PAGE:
Create an archive using the CD version. This will demonstrate that the program can see your disks/partitions/external disk, etc and that the program does appear to work at first glance if it completes successfully.

    Now select the Validation wizard and validate the archive using the TI CD. This will demonstrate that the program can find the archive and read it into RAM and reconstruct the numerous checksums which is how TI validates an archive. The reconstructed checksums are compared with the ones placed in the archive when it was written. If only one of the 4000 checksums per GB of archive do not compare perfectly the archive will be declared corrupt. TI does not compare the archive data with the original data which is impossible to do anyway on a live Windows system.

    If all of this works then it is extremely probable that you will be able to recover using the TI CD. Not as good as a full test restore but pretty good.
     
  8. crowley

    crowley Registered Member

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    Thankyou for providing that information for me, i am just studying the user guide at the moment, to get the feel of how things are done.

    Could i try this on the trail version first, to see how things go.

    Using the trail version, doe's this mean if you create a full disk image , using the trail version, you will only be able to go back to that point in time, and lose everything after that.

    I was going to order the boxed version, but a least i could get the feel of how it works using the trail version first

    I have printed your reply out for future reference...
     
  9. seekforever

    seekforever Registered Member

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    The TI trial is setup for the Windows version to allow you to run most, if not all, features for a time limited period. The bootable rescue CD it creates only allows you to restore an already created image only. If it could both create and restore, nobody would have to buy the product!

    You can create as many images as you wish during the trial period and if you decide to buy the licensed version it will restore those images. The trial CD will also be able to restore them forever as well. Regardless of version, any data created after the backup is made is obviously not going to be in the backup.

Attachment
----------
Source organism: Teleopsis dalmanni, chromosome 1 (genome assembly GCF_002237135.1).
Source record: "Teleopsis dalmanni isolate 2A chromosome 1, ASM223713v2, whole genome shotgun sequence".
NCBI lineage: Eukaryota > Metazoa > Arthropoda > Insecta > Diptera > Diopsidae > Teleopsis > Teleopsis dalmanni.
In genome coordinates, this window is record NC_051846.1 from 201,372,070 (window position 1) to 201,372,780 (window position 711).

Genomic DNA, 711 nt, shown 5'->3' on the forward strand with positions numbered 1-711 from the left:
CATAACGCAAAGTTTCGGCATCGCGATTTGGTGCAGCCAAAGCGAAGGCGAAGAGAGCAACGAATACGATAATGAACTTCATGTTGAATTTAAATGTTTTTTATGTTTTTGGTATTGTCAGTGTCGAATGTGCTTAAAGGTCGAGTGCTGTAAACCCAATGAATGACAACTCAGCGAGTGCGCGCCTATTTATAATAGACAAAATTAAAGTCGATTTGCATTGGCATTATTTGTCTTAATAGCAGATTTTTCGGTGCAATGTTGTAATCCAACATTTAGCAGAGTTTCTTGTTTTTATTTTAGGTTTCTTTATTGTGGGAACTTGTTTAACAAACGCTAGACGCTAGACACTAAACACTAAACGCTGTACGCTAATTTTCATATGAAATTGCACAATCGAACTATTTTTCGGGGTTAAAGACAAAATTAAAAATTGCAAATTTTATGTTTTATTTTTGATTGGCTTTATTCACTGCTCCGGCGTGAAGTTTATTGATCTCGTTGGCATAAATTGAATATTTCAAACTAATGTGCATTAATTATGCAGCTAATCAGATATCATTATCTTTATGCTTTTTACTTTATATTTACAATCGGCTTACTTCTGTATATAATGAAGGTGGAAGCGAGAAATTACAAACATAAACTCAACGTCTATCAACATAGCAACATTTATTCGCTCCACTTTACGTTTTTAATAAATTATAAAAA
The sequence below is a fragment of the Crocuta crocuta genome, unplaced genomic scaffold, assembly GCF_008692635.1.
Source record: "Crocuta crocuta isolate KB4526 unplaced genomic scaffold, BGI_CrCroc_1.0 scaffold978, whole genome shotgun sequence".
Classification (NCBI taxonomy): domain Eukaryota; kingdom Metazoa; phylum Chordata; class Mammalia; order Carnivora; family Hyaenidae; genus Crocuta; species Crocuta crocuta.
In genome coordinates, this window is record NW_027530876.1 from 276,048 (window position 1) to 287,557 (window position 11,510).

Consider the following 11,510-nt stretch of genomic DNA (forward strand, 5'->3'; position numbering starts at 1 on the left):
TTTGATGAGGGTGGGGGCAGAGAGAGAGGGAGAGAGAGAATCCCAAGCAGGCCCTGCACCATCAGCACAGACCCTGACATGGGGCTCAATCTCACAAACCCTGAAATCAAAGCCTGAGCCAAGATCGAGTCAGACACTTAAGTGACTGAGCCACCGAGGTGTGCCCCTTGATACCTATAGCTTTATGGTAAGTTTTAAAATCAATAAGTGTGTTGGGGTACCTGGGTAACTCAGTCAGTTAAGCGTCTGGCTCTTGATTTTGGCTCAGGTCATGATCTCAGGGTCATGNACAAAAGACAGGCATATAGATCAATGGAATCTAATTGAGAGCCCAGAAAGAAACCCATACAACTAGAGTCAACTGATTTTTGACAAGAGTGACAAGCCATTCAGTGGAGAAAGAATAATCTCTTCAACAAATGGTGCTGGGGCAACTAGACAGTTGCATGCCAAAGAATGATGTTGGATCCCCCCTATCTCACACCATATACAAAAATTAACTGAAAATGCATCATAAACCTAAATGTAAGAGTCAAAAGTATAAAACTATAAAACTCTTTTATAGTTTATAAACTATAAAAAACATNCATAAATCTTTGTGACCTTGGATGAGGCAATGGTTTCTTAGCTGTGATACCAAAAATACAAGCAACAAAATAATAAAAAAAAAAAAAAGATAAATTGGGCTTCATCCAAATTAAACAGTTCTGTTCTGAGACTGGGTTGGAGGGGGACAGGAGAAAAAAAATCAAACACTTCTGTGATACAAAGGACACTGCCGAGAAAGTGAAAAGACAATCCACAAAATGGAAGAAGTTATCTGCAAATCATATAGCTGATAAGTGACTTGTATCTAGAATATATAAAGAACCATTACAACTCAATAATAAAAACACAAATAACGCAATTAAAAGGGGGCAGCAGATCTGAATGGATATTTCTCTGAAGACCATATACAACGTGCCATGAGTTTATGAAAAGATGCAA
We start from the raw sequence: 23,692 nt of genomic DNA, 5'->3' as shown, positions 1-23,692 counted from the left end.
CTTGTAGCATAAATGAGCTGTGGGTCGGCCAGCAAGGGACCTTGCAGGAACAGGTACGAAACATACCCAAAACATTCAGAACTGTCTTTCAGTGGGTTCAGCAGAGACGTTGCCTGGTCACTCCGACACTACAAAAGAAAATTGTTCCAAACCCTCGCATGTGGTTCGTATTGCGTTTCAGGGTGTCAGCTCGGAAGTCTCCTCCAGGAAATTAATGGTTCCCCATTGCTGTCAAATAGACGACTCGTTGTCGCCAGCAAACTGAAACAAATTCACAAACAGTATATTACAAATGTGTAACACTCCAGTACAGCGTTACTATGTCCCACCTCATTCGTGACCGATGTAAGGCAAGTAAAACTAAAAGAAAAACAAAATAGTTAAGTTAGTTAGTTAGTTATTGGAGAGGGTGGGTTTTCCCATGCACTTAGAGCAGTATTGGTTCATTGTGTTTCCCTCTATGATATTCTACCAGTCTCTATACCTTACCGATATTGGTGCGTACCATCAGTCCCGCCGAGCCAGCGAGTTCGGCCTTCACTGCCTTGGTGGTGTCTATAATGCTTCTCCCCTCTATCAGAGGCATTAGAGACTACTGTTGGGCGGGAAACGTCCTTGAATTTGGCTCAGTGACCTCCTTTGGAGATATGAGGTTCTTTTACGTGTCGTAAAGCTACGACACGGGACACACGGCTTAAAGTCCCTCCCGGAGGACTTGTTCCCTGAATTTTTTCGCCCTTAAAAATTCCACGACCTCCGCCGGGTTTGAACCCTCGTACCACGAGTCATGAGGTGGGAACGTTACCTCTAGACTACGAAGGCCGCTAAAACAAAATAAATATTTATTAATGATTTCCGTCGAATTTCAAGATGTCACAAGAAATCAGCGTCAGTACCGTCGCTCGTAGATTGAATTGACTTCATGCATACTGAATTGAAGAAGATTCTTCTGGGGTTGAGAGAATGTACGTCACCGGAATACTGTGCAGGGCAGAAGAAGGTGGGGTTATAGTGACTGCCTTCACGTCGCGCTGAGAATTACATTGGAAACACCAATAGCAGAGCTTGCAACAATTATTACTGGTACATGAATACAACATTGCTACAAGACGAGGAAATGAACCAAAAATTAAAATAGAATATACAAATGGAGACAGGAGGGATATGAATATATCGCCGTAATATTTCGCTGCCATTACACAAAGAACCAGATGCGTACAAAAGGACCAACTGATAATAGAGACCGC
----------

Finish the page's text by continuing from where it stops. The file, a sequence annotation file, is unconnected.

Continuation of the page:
Trying the trial version is highly recommended so you can see how it works both from the user interface perspective and from the hardware support perspective.
     
  10. crowley

    crowley Registered Member

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    good information seekforever.

    i will probably to that then, i will wait a bit and do a little bit more reading up on it, and post a few more questions first,

    one more thing, i do not have a cd dvd drive on this computer, but a freind of mine over the road, has one , so if i need to create a cd, its not a problem
     
  11. Acronis Support

    Acronis Support Acronis Support Staff

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    Hello crowley,

    Thank you for your interest in Acronis True Image

    You can use flash drive to create Acronis bootable media. See the following link for step-by-step instructions.

    Best regards,
    --
    Dmitry Nikolaev
     
  12. crowley

    crowley Registered Member

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    Hell again, i was slightly put of last time i was thinking about getting acronis
    But in the next few days i have the option to buy it.

    I do not have a spare hard drive to test it, or nor would i know how....
    So i am left with this seconed method above.

    So shortly i will download the trail version to get an idea of the interface
    I am still completely new in this area, so i am still unsure about most things

    I am using windows vista home premium 32 bit now... compared to the desktop that i had windows xp on, though i suppose that makes no difference really.

    My main concern is this won't work for me, as i cannot test it fully, and after spending £39 on the product i would want it to work.

    Again any advice on what to do, can i test it out on the trial version in some way so i can be sure before i buy it.......:doubt:

    thankyou for your replys